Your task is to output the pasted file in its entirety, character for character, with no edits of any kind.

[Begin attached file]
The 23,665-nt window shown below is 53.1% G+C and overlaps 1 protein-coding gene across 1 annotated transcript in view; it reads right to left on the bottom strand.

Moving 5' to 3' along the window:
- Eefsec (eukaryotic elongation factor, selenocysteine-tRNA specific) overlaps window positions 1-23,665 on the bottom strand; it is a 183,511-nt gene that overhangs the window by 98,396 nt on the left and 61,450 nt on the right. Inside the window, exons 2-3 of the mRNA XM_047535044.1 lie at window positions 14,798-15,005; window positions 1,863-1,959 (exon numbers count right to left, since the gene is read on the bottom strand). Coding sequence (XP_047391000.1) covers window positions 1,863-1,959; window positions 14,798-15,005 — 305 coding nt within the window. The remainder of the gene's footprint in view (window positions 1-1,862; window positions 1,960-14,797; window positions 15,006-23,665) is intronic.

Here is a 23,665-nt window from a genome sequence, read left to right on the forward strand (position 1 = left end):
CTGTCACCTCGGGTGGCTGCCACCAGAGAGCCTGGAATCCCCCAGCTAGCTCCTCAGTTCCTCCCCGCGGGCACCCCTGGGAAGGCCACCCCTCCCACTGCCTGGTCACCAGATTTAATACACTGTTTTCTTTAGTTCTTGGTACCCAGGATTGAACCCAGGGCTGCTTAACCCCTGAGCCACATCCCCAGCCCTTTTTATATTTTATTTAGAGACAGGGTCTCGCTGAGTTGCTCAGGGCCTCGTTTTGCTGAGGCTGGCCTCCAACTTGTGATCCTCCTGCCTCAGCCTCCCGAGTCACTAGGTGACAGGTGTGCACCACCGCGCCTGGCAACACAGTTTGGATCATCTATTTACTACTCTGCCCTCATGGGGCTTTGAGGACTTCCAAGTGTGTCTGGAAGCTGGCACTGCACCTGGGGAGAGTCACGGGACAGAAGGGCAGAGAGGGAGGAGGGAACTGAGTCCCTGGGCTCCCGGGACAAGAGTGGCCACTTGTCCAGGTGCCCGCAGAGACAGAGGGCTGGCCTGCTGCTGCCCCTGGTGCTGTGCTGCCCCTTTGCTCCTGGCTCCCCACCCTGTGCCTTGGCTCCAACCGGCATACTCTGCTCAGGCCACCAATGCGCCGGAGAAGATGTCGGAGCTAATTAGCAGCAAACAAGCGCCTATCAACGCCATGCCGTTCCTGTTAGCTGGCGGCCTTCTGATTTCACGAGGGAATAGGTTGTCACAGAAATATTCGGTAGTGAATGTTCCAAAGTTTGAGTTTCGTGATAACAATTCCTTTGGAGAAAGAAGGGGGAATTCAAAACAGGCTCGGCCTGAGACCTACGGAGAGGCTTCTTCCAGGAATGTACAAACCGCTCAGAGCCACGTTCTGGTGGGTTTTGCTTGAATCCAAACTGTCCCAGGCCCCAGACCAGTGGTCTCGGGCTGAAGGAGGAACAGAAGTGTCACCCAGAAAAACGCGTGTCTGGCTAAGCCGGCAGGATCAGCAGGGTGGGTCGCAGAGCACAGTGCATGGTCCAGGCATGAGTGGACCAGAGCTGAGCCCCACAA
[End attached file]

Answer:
The 23,665-nt window shown below is 53.1% G+C and overlaps 1 protein-coding gene across 1 annotated transcript in view; it reads right to left on the bottom strand.

Moving 5' to 3' along the window:
- Eefsec (eukaryotic elongation factor, selenocysteine-tRNA specific) overlaps window positions 1-23,665 on the bottom strand; it is a 183,511-nt gene that overhangs the window by 98,396 nt on the left and 61,450 nt on the right. Inside the window, exons 2-3 of the mRNA XM_047535044.1 lie at window positions 14,798-15,005; window positions 1,863-1,959 (exon numbers count right to left, since the gene is read on the bottom strand). Coding sequence (XP_047391000.1) covers window positions 1,863-1,959; window positions 14,798-15,005 — 305 coding nt within the window. The remainder of the gene's footprint in view (window positions 1-1,862; window positions 1,960-14,797; window positions 15,006-23,665) is intronic.

Here is a 23,665-nt window from a genome sequence, read left to right on the forward strand (position 1 = left end):
CTGTCACCTCGGGTGGCTGCCACCAGAGAGCCTGGAATCCCCCAGCTAGCTCCTCAGTTCCTCCCCGCGGGCACCCCTGGGAAGGCCACCCCTCCCACTGCCTGGTCACCAGATTTAATACACTGTTTTCTTTAGTTCTTGGTACCCAGGATTGAACCCAGGGCTGCTTAACCCCTGAGCCACATCCCCAGCCCTTTTTATATTTTATTTAGAGACAGGGTCTCGCTGAGTTGCTCAGGGCCTCGTTTTGCTGAGGCTGGCCTCCAACTTGTGATCCTCCTGCCTCAGCCTCCCGAGTCACTAGGTGACAGGTGTGCACCACCGCGCCTGGCAACACAGTTTGGATCATCTATTTACTACTCTGCCCTCATGGGGCTTTGAGGACTTCCAAGTGTGTCTGGAAGCTGGCACTGCACCTGGGGAGAGTCACGGGACAGAAGGGCAGAGAGGGAGGAGGGAACTGAGTCCCTGGGCTCCCGGGACAAGAGTGGCCACTTGTCCAGGTGCCCGCAGAGACAGAGGGCTGGCCTGCTGCTGCCCCTGGTGCTGTGCTGCCCCTTTGCTCCTGGCTCCCCACCCTGTGCCTTGGCTCCAACCGGCATACTCTGCTCAGGCCACCAATGCGCCGGAGAAGATGTCGGAGCTAATTAGCAGCAAACAAGCGCCTATCAACGCCATGCCGTTCCTGTTAGCTGGCGGCCTTCTGATTTCACGAGGGAATAGGTTGTCACAGAAATATTCGGTAGTGAATGTTCCAAAGTTTGAGTTTCGTGATAACAATTCCTTTGGAGAAAGAAGGGGGAATTCAAAACAGGCTCGGCCTGAGACCTACGGAGAGGCTTCTTCCAGGAATGTACAAACCGCTCAGAGCCACGTTCTGGTGGGTTTTGCTTGAATCCAAACTGTCCCAGGCCCCAGACCAGTGGTCTCGGGCTGAAGGAGGAACAGAAGTGTCACCCAGAAAAACGCGTGTCTGGCTAAGCCGGCAGGATCAGCAGGGTGGGTCGCAGAGCACAGTGCATGGTCCAGGCATGAGTGGACCAGAGCTGAGCCCCACAA